Searching over 5,500,000 cases.


searching
Buy This Entire Record For $7.95

Download the entire decision to receive the complete text, official citation,
docket number, dissents and concurrences, and footnotes for this case.

Learn more about what you receive with purchase of this case.

Pearsall v. Sposato

United States District Court, E.D. New York

April 5, 2018

DIYA JAMAL PEARSALL, Plaintiff,
v.
MICHAEL J. SPOSATO, and ARMOR CORRECTIONAL HEALTH, INC., Defendants.

          For Plaintiff: Diya Jamal Pearsall, pro se Sing Sing Correctional Facility

          For Defendants: Armor Correctional Health Inc. John J. Doody, Esq. Dale Nicholson McLaren, Esq. Lewis, Brisbois, Bisgaard & Smith LLP

          Michael J. Sposato Samantha Goetz, Esq. Liora M. Ben-Sorek, Esq. Nassau County Attorney's Office

          MEMORANDUM & ORDER

          JOANNA SEYBERT, U.S.D.J.

         Plaintiff Diya Jamal Pearsall (“Pearsall” or “Plaintiff”), proceeding pro se, filed this lawsuit against Sheriff Michael J. Sposato (“Sposato”) and Armor Correctional Health Incorporated (“Armor”), claiming violations of his constitutional rights pursuant to 42 USC § 1983. (Compl., Docket Entry 1.) Currently pending before the Court is Armor's motion to dismiss the Complaint for failure to state a claim. (Def.'s Mot., Docket Entry 29.) For the following reasons, Armor's motion to dismiss is GRANTED.

         BACKGROUND [1]

I. The Medical Condition In January 2016, Plaintiff was an inmate at Nassau County Correctional Center (“NCCC”), a facility with medical services provided by Armor Correctional Health Inc. (Compl. at 4, 6.)[2]While housed at NCCC, Plaintiff was exposed to artificial lighting in his cell that caused him to suffer epileptic seizures. (Compl. at 4-5.)

         Specifically, starting in January of 2016, maintenance workers at the facility began removing manual light switches from inside cells, allowing only Correction Officers control over the lights. (Compl. at 4-5.) As a result, from approximately 6:30 a.m. through 11:30 p.m. artificial lights inside Plaintiff's cell remained on. (Compl. at 5.) To avoid being exposed to the artificial lights, on January 31, 2016, Plaintiff placed articles of clothing over the lights in his cell and he was disciplined as a result. (Compl. at 5.) In the months that followed, the constant exposure to the cell lights caused Plaintiff to have multiple seizures and he received medication for his condition. (Compl. at 5.) However, the medication caused him to feel sick. (Compl. at 6.) As a result of Plaintiff's condition, he suffers headaches, dizziness, blurred vision, as well as minor abrasions to his head and face due to falling during seizures. (Compl. at 4.) As of February 2016, Plaintiff began requesting treatment by a neurologist and protective glasses to diminish the effects of the artificial lighting on his epileptic episodes. (Compl. at 6-7.)

         II. Procedural History

         Plaintiff commenced this action on November 28, 2016. (See Compl.) Plaintiff contends that Armor was deliberately indifferent to his medical needs in connection with his recurring epilepsy, including ignoring his requests to be seen by a neurologist and not receiving protective glasses to shield him from the artificial lighting. (Compl. at 4-7.) Plaintiff seeks $1.5 million dollars and an order directing Armor to allow him to be seen by an outside specialist. (Compl. at 8.)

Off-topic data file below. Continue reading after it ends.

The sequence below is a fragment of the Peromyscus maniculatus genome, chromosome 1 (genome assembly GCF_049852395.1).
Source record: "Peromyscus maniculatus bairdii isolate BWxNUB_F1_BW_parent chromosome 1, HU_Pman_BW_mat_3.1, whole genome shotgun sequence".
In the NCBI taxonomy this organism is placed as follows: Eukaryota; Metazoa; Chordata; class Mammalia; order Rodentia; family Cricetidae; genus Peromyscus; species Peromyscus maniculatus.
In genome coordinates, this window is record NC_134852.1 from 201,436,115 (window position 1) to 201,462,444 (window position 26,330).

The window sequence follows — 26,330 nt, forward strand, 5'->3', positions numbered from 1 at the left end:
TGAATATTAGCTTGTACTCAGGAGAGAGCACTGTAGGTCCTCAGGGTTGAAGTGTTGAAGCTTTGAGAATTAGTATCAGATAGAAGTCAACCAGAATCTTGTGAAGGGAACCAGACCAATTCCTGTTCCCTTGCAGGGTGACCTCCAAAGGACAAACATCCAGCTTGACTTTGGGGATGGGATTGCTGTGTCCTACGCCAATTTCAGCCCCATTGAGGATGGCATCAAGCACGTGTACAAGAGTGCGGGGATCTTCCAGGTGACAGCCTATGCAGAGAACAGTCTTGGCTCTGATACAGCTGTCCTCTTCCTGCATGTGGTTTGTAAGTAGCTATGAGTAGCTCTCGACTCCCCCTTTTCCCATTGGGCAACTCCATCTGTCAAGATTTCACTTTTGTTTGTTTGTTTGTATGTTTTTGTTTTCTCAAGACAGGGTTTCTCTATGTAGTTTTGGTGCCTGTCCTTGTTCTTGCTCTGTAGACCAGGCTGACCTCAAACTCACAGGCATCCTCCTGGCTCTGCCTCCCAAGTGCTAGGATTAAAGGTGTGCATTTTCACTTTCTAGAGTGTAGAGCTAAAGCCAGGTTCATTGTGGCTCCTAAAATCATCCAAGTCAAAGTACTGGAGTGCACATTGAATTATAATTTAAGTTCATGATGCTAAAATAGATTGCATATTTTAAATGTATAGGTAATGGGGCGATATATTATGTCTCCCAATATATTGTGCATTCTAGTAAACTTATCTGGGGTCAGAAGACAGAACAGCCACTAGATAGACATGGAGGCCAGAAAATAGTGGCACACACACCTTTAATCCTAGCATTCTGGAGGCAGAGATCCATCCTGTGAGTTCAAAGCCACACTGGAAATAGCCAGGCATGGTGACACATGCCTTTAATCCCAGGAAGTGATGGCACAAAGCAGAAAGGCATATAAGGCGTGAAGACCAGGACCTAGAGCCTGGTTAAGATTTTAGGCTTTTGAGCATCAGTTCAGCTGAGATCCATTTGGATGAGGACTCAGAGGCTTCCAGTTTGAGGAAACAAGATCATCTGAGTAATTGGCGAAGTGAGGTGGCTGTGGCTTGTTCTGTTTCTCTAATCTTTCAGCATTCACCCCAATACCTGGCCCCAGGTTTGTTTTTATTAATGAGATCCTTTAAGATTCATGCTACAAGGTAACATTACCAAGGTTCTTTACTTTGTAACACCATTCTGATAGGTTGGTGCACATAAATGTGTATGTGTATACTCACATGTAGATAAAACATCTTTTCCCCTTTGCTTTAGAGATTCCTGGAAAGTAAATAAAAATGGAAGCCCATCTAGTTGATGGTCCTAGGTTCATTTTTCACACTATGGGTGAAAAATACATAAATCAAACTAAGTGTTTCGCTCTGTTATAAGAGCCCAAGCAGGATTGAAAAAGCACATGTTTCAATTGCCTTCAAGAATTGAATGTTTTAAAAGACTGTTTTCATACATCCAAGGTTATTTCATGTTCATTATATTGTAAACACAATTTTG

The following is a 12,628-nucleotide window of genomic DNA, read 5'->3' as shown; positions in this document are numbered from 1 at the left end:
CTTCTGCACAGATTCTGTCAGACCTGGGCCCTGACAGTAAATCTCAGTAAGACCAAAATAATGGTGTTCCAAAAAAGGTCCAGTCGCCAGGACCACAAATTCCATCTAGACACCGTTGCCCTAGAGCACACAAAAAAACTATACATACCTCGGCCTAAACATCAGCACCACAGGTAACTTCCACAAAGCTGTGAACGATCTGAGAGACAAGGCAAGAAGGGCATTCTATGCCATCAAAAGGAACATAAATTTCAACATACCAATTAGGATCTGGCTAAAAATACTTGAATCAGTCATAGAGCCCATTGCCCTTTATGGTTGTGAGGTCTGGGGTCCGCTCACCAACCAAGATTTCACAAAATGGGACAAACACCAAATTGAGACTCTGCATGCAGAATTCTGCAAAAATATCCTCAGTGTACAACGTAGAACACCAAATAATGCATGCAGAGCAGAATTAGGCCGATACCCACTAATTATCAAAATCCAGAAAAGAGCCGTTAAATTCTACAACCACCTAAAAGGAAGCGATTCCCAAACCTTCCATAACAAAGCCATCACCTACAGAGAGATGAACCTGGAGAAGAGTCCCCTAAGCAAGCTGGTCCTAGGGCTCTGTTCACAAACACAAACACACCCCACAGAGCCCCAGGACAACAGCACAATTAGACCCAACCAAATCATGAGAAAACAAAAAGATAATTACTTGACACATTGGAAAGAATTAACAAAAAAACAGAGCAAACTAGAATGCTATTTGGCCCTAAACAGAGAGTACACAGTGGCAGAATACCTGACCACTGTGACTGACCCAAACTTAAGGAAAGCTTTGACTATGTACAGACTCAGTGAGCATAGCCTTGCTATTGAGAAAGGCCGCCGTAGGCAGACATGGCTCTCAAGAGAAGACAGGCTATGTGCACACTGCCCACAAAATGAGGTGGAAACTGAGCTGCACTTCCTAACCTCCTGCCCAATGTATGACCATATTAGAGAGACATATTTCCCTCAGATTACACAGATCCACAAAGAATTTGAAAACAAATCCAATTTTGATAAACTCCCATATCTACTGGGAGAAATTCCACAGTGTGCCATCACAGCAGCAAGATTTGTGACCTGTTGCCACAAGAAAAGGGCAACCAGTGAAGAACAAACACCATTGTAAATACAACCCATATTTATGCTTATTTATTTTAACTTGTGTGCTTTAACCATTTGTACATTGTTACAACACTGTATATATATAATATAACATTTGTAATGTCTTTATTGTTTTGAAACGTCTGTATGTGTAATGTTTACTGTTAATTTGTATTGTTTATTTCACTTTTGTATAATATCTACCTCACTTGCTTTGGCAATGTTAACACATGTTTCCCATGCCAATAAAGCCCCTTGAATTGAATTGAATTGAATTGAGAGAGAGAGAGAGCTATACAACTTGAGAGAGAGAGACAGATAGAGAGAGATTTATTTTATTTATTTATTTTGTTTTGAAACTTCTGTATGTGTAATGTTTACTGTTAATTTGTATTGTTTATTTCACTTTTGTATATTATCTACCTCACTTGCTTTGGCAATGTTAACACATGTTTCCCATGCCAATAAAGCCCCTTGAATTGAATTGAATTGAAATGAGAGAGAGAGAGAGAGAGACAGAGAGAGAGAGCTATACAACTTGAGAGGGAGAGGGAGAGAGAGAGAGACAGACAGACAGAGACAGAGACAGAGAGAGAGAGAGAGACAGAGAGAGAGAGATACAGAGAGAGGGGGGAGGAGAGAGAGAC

On August 14, 2017, Armor moved to dismiss the Complaint. (See Def.'s Mot.) Armor argues that: (1) Plaintiff failed to exhaust his administrative remedies by failing to demonstrate that he provided the requested medical information to verify his condition; (2) Plaintiff fails to allege a plausible Section 1983 claim because he does not allege that Armor was directly participating in a policy to deprive him of his rights; (3) Plaintiff fails to raise a plausible constitutional violation; and (4) Plaintiff's request for injunctive relief should be dismissed as moot as he is no longer housed at the facility. (See Def.'s Br., Docket Entry 29-2, at 9-17.) Plaintiff filed a response in opposition to Armor's motion to dismiss on August 31, 2017; Armor filed a response on September 26, 2017. (See Pl.'s Br.; Def.'s Reply Br., Docket Entry 33.)

         DISCUSSION

         As a threshold matter, Armor moves for dismissal of Plaintiff's claim for injunctive relief on the grounds of mootness given that Plaintiff is no longer housed at NCCC. (Def.'s Br. at 17.) “It is settled in [the Second] Circuit that a transfer from a prison facility moots an action for injunctive relief against the transferring facility.” Prins v. Coughlin, 76 F.3d 504, 506 (2d Cir. 1996). Accordingly, Armor's motion to dismiss Plaintiff's claim for injunctive relief is GRANTED, and this claim is DISMISSED WITH PREJUDICE.

         I. Legal Standard

         According to Rule 12(b)(6) of the Federal Rules of Civil Procedure, dismissal is appropriate if a complaint fails “to state a claim upon which relief can be granted.” Fed.R.Civ.P. 12(b)(6). To avoid dismissal, a complaint must provide “enough facts to state a claim to relief that is plausible on its face.” Bell Atl. Corp. v. Twombly, 550 U.S. 544, 570, 127 S.Ct. 1955, 1974 (2007). Claims are deemed plausible “when the plaintiff pleads factual content that allows the court to draw the reasonable inference that the defendant is liable for the misconduct alleged.” Ashcroft v. Iqbal, 556 U.S. 662, 678, 129 S.Ct. 1937, 1949, 173 L.Ed.2d 868 ...


Buy This Entire Record For $7.95

Download the entire decision to receive the complete text, official citation,
docket number, dissents and concurrences, and footnotes for this case.

Learn more about what you receive with purchase of this case.